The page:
Remembering Tom Howard -
5th July 1928 to 30th June 2021.
Tom had been living with dementia for some years and the times he looked back upon most fondly were his years of being evacuated to Bedford with Owen's School.
Tom was born on 15th July 1928 and brought up in Islington, the son of an LMS Railway foreman. He had a brother John 6 years,6 months and 6 days older who joined the Royal Marines as a regular and was part of the D Day landings. I expect with his skill in figures Tom worked out the age difference. Tom loved to read and avidly read the newspaper which was the only reading material available until he was able to access the public library, as often as he was allowed, then he would devour books reading day and night. He enjoyed school and was an achiever. He also enjoyed sport and singing and while at primary school was selected to join the London Schools Choir for a performance which he thoroughly enjoyed.
Tom talked about the tall head boy from Owen's coming to collect him to take him for an exam at the school and the fact that he, Tom, was still quite small and in short trousers. Tom's mother ensured he was able to take up a scholarship place with Owens and he was evacuated with the school on 1st September 1939.
Tom first stayed with the family who owned the radio/electrical shop in Bedford. He was in the company of three adult sons and learned a lot from that experience. His next billet was with a couple but as the husband became unwell Tom was moved again. This time he moved to stay with Miss Carter, an elderly spinster who lived in Brereton Road. Tom was very fond of Miss Carter and they enjoyed a good relationship supporting each other. While Tom clearly missed his mother, who visited when she could, having accepted his situation, he found the experience of being with the school and experiencing a different sort of lifestyle to be one he emulated. He told me about sharing facilities with Bedford School and how they had lessons in all sorts of places at varying times. He spoke fondly of teachers who were clearly a great encouragement to the boys. Tom met his best friend Terry at school and they appeared to have spent a lot of time exploring by bicycle. Tom did very well at school, however his father refused to allow him to continue his education and Tom left in 1944.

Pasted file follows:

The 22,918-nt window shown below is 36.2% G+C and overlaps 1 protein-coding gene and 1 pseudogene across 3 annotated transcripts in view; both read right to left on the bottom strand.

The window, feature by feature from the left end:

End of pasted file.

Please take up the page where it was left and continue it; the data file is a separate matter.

I took Tom to Bedford in 2016 to celebrate his birthday during the river festival and he was able to remember many places on our walks around. He told me that Bedford was a place where everyone cycled and showed me the bridge where the factory workers would stream over on their bikes at the end of their day. I also saw a picture of a sad little boy when he said at the station that that was the best bit, going home to Mum. I think he did what he has always done and made the best of every situation.
Tom worked for a stockbroker as a runner, did National Service in the RAF in signals and worked as a book keeper for a gown and mantle company and then for a company making chemists sundries for a man he respected highly as being kind and generous to his workers and charity, unfortunately at a cost to his business. Tom was then invited to join Standard Chartered Bank, as it is now called, passed his banking exams, studied at one time with John Major (former PM) and worked there until he took early retirement. During this time Tom played football and cricket for as long as possible including playing for the Old Boys (he still had his badge) and for the Bank. He took up bowls and continued playing until last year. Tom remembered boys from school. Ray Coombes, Stan Gould, David Bernstein, Jack Levy in particular and we met them at various functions like the afternoon tea at the new school, Old Owenian's lunches and at the Royal Albert Hall where he sang the school song with gusto and tears in his eyes. Tom loved music especially opera and classical music, something he learned about while at Owen's.